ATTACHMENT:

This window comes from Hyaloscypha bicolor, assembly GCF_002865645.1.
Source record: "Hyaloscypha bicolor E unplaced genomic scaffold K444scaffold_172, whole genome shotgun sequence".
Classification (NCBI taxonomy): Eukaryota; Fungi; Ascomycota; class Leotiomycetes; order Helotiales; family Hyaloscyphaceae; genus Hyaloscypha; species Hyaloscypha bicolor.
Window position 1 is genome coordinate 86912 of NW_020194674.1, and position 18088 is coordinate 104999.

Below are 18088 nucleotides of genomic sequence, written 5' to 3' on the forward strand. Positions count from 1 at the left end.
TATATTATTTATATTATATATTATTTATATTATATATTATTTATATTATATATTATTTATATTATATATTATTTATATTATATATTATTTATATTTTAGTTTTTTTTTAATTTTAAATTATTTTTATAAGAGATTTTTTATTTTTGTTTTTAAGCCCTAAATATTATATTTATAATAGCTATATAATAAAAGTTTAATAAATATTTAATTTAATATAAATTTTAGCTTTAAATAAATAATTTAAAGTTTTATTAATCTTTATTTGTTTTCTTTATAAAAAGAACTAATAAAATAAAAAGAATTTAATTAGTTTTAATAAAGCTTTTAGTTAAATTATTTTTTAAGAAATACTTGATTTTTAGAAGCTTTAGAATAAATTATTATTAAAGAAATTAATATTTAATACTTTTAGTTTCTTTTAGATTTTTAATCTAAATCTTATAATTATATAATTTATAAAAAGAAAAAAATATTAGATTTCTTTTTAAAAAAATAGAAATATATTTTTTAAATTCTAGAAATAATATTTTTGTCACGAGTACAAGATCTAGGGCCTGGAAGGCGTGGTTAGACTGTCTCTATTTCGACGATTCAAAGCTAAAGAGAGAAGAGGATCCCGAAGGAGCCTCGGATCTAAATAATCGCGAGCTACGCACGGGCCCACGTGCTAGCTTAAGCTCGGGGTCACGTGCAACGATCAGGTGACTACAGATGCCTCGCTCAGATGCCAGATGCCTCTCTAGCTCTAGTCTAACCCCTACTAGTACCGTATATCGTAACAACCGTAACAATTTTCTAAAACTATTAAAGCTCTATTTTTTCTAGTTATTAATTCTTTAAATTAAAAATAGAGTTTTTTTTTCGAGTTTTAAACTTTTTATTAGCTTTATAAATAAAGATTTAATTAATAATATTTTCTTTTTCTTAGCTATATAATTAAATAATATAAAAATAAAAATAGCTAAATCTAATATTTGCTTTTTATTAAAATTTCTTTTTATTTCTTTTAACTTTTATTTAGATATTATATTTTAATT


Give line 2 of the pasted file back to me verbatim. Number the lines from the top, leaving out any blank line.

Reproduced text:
Source record: "Hyaloscypha bicolor E unplaced genomic scaffold K444scaffold_172, whole genome shotgun sequence".